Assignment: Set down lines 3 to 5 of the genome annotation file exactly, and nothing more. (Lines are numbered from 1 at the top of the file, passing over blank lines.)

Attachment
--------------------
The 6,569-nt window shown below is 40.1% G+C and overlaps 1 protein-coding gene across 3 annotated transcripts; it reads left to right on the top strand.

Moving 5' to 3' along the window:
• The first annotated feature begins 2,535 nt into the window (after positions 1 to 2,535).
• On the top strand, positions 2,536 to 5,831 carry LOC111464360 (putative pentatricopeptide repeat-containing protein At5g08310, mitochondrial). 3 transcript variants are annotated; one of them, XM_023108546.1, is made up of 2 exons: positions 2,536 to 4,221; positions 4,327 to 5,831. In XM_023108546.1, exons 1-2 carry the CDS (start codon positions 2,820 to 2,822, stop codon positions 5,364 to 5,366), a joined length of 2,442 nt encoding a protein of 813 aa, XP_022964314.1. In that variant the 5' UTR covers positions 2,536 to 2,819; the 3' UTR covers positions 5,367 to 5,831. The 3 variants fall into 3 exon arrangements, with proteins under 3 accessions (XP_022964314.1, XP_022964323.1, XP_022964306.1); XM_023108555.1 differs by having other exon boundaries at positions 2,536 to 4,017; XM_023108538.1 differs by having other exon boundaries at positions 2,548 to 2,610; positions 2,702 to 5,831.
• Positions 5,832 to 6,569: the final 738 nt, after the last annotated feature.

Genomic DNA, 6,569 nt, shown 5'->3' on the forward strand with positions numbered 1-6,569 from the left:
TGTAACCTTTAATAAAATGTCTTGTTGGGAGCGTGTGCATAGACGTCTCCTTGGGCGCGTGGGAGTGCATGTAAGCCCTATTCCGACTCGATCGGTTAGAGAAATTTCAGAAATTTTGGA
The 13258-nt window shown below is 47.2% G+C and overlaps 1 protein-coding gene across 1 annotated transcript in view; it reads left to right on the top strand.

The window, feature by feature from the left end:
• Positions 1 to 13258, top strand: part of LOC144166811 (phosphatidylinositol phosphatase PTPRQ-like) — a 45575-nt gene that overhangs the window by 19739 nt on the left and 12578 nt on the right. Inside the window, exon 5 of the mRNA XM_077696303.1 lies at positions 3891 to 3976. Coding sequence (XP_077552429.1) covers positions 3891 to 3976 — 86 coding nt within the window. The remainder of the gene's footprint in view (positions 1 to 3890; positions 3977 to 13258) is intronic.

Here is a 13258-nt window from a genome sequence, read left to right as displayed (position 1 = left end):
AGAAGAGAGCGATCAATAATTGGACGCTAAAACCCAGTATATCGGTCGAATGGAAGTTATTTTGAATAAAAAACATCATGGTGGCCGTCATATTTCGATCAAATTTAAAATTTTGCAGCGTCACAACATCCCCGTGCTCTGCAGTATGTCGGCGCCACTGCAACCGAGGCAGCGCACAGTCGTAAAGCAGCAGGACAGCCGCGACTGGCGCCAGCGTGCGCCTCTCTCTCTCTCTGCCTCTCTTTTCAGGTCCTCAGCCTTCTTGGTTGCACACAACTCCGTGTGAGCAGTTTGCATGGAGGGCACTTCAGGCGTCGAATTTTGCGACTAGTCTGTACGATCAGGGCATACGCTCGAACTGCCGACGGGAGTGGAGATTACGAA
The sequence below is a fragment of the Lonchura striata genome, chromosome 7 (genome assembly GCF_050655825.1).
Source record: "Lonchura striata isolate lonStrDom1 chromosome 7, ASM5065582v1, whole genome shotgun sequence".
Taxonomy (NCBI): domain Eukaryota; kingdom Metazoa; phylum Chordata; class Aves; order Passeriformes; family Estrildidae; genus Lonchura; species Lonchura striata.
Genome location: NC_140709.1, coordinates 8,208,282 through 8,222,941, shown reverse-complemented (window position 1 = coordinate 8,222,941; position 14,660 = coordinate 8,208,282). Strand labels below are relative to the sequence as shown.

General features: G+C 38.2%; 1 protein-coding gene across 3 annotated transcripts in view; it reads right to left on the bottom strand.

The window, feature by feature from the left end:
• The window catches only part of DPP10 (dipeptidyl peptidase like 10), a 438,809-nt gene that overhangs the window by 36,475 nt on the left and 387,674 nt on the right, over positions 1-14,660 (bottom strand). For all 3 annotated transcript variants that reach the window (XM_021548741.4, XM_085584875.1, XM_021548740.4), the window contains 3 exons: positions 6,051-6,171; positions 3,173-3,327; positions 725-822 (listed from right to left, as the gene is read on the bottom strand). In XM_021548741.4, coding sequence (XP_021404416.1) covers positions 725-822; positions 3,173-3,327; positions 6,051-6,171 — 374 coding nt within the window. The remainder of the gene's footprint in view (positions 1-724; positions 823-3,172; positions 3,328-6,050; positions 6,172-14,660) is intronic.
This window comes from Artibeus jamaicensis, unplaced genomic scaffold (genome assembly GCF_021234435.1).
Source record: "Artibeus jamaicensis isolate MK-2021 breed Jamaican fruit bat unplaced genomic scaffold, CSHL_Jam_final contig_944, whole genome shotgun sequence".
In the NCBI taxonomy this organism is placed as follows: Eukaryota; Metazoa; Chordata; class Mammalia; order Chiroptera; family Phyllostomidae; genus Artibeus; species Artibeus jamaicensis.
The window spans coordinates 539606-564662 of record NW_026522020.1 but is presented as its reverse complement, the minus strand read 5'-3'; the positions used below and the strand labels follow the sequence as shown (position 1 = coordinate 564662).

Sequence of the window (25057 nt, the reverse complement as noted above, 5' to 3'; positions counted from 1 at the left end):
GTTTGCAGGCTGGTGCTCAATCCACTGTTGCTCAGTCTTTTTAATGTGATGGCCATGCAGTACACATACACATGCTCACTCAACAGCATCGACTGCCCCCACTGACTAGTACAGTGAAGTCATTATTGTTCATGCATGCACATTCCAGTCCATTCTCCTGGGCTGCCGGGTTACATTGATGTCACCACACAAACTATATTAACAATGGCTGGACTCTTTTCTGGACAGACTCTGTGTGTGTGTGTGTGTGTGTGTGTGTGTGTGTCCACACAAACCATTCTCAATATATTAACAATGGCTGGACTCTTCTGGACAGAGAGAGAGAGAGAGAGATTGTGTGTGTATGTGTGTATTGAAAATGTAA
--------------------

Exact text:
• The first annotated feature begins 2,535 nt into the window (after positions 1 to 2,535).
• On the top strand, positions 2,536 to 5,831 carry LOC111464360 (putative pentatricopeptide repeat-containing protein At5g08310, mitochondrial). 3 transcript variants are annotated; one of them, XM_023108546.1, is made up of 2 exons: positions 2,536 to 4,221; positions 4,327 to 5,831. In XM_023108546.1, exons 1-2 carry the CDS (start codon positions 2,820 to 2,822, stop codon positions 5,364 to 5,366), a joined length of 2,442 nt encoding a protein of 813 aa, XP_022964314.1. In that variant the 5' UTR covers positions 2,536 to 2,819; the 3' UTR covers positions 5,367 to 5,831. The 3 variants fall into 3 exon arrangements, with proteins under 3 accessions (XP_022964314.1, XP_022964323.1, XP_022964306.1); XM_023108555.1 differs by having other exon boundaries at positions 2,536 to 4,017; XM_023108538.1 differs by having other exon boundaries at positions 2,548 to 2,610; positions 2,702 to 5,831.
• Positions 5,832 to 6,569: the final 738 nt, after the last annotated feature.